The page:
The following experiments were conducted to test the ability of the microbial composition (bioagent) described in Example I to enhance tomato plant growth. These experiments were conducted on two levels. One test was run in a commercial greenhouse using a bag system where a mixture of peatmoss and vermiculite was used in the bags. The other test made use of a growth chamber in which plants were grown in water for short periods of time under constant environmental conditions. In the growth chamber system the bioagents were added to the nutrient solution on a daily basis; while in the bag culture, the bioagents were added twice a week.
Seeds were treated with bioagent and sown. Fifty percent of the seedlings had germinated by the end of the first week. With the appearance of the first true leaf 1/4 ounce of fertilizer concentrate per gallon of H.sub.2 O was used to water the seedlings. This was maintained for one week when 1/2 oz of fertilizer concentrate per gallon of water was used. After one month, the seedlings were placed into a bag culture system. During the first two weeks of growth in bags the nutrient solution conductivity was raised from 1.0 to 1.8. The nutrient solution pH was maintained at about 6.5. The plants treated with bioagent received 1.5 ml of bioagent per 50 gallons of nutrient solution twice weekly.
The plants grown in bags containing a peatmoss:vermiculite mix showed a positive response to the addition of bioagents. In FIG. 1 an enhanced growth rate as measured by plant height is evident in the bioagent treated plants. Table 1 shows increases in leaf and stem fresh weights of plants grown in the bioagents. Table 2 shows that the average number of fruit which set in the first cluster was higher in the bioagent treated plants and the weight of each fruit was also greater. The data suggests more fruit in the bioagent treated plants which may reach marketable size faster than in plants grown without bioagent.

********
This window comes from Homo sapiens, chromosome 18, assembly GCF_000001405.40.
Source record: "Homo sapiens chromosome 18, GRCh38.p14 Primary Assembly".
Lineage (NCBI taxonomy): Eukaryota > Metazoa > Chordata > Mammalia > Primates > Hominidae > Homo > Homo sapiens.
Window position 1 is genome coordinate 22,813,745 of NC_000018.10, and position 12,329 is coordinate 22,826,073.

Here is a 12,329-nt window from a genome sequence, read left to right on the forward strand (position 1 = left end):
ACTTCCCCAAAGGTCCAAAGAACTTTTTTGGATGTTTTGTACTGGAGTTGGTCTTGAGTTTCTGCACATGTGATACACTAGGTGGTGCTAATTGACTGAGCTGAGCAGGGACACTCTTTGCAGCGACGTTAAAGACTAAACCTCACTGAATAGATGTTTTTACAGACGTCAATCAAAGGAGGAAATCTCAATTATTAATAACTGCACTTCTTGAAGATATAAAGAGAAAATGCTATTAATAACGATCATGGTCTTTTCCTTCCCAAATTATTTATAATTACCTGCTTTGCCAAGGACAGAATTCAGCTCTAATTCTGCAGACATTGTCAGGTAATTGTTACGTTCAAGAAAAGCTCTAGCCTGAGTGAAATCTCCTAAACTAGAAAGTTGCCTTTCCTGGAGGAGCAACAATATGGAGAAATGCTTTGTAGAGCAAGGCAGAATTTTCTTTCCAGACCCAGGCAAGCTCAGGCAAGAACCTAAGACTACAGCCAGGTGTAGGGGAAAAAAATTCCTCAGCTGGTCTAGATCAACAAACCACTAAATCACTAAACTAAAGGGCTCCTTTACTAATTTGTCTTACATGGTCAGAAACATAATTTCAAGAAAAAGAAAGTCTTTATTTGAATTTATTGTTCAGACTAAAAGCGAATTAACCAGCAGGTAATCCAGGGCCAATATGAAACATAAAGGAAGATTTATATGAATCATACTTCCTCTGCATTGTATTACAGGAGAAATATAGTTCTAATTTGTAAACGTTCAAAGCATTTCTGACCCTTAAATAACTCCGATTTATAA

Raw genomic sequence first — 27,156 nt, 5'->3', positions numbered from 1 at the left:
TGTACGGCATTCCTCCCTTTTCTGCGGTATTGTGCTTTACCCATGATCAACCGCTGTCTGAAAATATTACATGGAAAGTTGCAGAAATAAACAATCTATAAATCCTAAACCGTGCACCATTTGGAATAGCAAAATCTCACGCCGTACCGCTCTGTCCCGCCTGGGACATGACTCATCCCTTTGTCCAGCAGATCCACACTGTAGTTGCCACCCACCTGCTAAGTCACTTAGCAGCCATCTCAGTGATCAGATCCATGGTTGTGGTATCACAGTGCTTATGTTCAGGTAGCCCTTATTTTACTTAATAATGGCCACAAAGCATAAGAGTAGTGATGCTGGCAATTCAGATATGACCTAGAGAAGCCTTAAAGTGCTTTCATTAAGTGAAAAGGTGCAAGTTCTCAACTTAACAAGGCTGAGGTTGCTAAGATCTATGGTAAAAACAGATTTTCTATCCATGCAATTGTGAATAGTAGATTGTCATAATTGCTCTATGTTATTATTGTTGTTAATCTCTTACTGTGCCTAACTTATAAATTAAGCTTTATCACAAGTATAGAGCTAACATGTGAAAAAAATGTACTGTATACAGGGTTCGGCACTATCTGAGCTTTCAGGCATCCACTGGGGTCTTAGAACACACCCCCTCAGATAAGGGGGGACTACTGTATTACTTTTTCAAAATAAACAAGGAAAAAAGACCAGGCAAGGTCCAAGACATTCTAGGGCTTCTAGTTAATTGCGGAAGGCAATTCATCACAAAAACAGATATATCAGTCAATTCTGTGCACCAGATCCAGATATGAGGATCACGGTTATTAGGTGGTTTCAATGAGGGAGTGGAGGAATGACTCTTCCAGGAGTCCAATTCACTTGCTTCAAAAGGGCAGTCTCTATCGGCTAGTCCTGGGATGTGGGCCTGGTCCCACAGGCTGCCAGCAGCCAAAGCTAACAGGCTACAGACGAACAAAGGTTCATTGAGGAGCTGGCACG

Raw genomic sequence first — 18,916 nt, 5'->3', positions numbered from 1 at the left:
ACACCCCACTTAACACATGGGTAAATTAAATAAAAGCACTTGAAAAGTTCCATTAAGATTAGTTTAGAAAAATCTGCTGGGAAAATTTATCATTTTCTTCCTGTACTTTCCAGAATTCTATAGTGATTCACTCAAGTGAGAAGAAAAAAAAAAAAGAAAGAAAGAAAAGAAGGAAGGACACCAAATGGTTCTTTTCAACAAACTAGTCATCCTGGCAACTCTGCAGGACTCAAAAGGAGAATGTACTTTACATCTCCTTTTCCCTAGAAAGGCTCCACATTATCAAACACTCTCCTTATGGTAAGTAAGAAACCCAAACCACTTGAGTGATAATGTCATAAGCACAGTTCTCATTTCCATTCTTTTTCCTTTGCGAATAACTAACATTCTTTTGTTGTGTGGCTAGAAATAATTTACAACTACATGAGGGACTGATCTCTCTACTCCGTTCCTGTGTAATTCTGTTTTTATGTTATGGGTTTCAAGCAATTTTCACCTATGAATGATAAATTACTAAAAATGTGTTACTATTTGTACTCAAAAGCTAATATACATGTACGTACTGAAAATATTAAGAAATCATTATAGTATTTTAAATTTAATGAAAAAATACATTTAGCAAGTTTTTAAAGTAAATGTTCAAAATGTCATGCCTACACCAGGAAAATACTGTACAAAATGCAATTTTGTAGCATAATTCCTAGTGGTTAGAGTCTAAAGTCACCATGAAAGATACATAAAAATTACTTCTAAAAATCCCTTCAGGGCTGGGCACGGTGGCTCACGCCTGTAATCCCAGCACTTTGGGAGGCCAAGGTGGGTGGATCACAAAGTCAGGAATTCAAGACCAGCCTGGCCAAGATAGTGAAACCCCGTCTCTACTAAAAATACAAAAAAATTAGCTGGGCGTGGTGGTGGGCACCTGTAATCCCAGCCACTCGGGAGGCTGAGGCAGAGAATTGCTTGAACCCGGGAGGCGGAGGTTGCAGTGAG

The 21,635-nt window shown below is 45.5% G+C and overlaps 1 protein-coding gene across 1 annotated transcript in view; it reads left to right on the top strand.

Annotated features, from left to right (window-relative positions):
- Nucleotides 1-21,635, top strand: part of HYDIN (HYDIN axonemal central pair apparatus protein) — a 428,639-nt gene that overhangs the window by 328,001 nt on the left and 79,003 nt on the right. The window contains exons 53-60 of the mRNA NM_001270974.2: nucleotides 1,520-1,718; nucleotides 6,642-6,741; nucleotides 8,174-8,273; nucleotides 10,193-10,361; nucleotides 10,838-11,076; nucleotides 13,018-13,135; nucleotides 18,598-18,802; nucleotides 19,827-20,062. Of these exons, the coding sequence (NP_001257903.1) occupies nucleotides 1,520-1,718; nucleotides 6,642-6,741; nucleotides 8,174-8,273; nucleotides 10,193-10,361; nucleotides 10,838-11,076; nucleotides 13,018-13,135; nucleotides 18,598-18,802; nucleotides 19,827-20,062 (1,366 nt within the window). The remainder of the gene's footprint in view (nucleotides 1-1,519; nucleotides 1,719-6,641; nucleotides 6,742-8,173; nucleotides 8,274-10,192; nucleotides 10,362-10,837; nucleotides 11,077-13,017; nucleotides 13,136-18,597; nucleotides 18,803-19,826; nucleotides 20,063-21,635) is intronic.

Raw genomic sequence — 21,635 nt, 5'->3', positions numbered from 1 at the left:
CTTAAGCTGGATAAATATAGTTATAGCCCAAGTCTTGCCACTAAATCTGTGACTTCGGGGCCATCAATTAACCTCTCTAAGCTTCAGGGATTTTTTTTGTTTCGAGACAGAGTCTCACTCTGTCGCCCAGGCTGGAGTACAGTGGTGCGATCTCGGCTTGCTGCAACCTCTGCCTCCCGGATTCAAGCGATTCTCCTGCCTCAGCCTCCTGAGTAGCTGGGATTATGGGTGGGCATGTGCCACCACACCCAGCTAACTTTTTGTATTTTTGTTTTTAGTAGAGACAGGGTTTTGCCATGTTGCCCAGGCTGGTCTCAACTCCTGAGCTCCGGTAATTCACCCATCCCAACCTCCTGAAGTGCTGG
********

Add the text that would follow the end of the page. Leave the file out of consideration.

In these experiments tomato seeds were germinated in vermiculite under constant misting. When the seedlings had the first true leaf 2 cm in length, they were removed from the vermiculite and their roots were washed. The seedlings were placed in 1 liter jars containing 750 ml of nutrient solution (conductivity 1.8, pH 6.5). The root zone was constantly aerated by forcing air into the solution with a small pump. Half of the containers received bioagent daily and half did not. The nutrient solution level was maintained between 700-750 ml by adding new solution as needed. The nutrient solution was replaced each week. These seedlings, after being placed in the nutrient solution, were grown for approximately 21 days in the growth chamber.
Two experiments were conducted. Table 3 contains the data from the first run. The data from the second run is contained in Tables 4 and 5. Again, as was the case with the first set, the results show a positive bioagent effect. The dry weight of leaves, stem, and roots is enhanced from 10-20% by bioagent application. Photosynthetic rates are up 29% and leaf areas 12.5%.
TABLE 1______________________________________A comparison of the effects of bioagent onstem and leaf fresh weight. These are finalmeasurements and represent the average of 10plants Leaf StemTreatment Fresh Wt. (g) Fresh Wt. (g)______________________________________Bag Culture (+) Bioagent 227.2 102.3Bag Culture (-) Bioagent 223.5 93.3______________________________________